Home · Articles · Arts & Books · Dance · Make/Believe (Teeth)
January 25th, 2012 HEATHER WISNER | Dance
 

Make/Believe (Teeth)

Ten million channels and nothing but noise.

performance_teeth_3812MAKE/BELIEVE - IMAGE: www.aaronrogosin.com

We’re expressing ourselves through more channels than ever before, but what are we saying? That might well be the question driving this riveting new contemporary dance work by Portland performance company Teeth, which debuts this week. In it, two men (Philip Elson and Noel Plemmons) and two women (Molly Sides and Shannon Stewart) embody the image manipulation, incessant chatter and selective hearing of the information age. Well-articulated unisons give way to self-conscious posturing, rough partnering and the herky-jerky movement of wind-up toys. Some of the imagery is provocative, and much of it is intentionally unpretty, although the dancers, with their technical chops and laserlike focus, do it beautifully. Their onstage vocals, from mumbles to yelps, are also manipulated as part of the ambient score, which is partially prerecorded and partially digitized live, cocooning the audience in white noise.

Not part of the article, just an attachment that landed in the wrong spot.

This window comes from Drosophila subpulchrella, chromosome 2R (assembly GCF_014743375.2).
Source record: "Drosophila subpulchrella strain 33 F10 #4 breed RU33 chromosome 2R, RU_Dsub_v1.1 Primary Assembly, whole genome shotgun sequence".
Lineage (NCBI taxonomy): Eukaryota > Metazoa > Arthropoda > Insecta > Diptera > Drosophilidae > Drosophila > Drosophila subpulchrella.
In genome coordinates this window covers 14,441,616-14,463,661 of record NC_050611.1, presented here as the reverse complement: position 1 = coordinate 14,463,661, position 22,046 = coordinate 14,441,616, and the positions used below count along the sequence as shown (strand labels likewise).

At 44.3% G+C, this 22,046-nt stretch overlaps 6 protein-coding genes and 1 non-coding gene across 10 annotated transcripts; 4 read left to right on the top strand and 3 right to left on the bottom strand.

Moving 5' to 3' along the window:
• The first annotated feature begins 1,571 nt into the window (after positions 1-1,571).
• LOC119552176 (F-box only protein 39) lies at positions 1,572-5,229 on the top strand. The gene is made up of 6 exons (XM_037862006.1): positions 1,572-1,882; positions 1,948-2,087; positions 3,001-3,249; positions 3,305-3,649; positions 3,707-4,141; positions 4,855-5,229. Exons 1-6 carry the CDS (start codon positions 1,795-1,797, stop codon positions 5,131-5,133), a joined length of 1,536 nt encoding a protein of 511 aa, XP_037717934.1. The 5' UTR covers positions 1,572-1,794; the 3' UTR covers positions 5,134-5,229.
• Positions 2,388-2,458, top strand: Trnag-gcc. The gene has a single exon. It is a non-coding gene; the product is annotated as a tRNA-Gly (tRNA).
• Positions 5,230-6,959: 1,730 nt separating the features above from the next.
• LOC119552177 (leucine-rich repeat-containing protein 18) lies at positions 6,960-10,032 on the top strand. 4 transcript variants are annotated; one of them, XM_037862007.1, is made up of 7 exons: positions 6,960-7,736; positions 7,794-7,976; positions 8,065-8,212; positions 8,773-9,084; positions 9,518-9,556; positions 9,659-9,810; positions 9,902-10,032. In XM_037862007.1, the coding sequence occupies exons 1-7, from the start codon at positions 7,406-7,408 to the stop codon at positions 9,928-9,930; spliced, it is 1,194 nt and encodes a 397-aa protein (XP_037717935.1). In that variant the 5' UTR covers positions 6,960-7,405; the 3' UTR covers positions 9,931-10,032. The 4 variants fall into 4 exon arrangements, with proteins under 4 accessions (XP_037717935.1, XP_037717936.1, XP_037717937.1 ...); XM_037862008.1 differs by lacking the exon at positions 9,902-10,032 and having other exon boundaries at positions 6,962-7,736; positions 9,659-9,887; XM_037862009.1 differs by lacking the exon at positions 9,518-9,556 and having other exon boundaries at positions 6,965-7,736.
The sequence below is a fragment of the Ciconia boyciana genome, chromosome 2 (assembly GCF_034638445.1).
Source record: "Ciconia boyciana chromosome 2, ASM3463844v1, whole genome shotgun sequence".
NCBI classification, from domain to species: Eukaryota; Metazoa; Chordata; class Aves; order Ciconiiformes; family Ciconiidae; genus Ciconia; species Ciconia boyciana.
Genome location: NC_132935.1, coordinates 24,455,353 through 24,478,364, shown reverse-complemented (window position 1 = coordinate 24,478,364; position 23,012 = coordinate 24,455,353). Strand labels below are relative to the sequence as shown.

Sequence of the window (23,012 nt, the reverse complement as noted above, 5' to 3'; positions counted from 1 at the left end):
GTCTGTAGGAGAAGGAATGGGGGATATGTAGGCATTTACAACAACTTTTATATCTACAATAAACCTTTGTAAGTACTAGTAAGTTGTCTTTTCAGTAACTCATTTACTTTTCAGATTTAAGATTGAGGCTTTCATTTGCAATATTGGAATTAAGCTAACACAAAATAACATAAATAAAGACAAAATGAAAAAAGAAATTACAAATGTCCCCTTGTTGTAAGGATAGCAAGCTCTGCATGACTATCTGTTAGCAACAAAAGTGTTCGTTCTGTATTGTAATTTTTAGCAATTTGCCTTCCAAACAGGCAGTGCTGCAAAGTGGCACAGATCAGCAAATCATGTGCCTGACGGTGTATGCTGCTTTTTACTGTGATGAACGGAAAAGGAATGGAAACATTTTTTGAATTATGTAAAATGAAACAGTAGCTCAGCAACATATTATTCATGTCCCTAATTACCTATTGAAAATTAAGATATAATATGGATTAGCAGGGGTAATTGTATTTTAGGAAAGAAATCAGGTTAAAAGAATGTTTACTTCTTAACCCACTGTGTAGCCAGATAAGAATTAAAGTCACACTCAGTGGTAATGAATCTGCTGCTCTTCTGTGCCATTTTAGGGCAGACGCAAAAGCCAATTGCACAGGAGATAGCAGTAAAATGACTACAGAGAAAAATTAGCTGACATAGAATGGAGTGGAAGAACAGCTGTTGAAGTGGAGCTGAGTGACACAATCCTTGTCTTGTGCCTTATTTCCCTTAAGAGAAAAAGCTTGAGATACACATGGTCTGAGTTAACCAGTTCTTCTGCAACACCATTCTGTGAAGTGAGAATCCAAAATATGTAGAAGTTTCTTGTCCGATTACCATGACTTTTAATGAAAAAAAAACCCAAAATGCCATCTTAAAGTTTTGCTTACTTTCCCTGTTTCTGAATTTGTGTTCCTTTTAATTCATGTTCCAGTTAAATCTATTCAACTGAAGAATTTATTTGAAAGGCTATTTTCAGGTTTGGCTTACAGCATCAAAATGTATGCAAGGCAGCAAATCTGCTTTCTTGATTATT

Local dance presenter White Bird has commissioned Make/Believe, with choreography by co-director Angelle Hebert and music by her composer and partner Phillip Kraft. This is not the first time Hebert and Kraft have tackled identity and communication issues. A previous work, Grub, drew inspiration from the time they found themselves emailing each other from laptops perched on the same table. Since its 2006 inception, the company has moved from elaborately staged shows toward the more emotionally raw aesthetic of their 2010 duet, Home Made, which White Bird cofounder Paul King described as “an earnest depiction of who they are.”

Hebert and Kraft continue to peel away artifice in part, they say, because they’d like to tour internationally (less baggage or all kinds makes you more attractive to promoters), but also out of a desire to communicate more effectively with viewers, and with each other. 

For her part, Hebert is reluctant to discuss the work before its debut, for fear of feeding viewers preconceived ideas. But, she added with a laugh, “We can talk afterward.”


SEE IT: Lincoln Hall at Portland State University, 1620 SW Park Ave., 725-3307. 8 pm Thursday-Saturday, Jan. 26-28. $20-$30. Tickets at whitebird.org.

 
  • Currently 3.5/5 Stars.
  • 1
  • 2
  • 3
  • 4
  • 5
 
 
 

 

comments powered by Disqus
 

Web Design for magazines

Close
Close
Close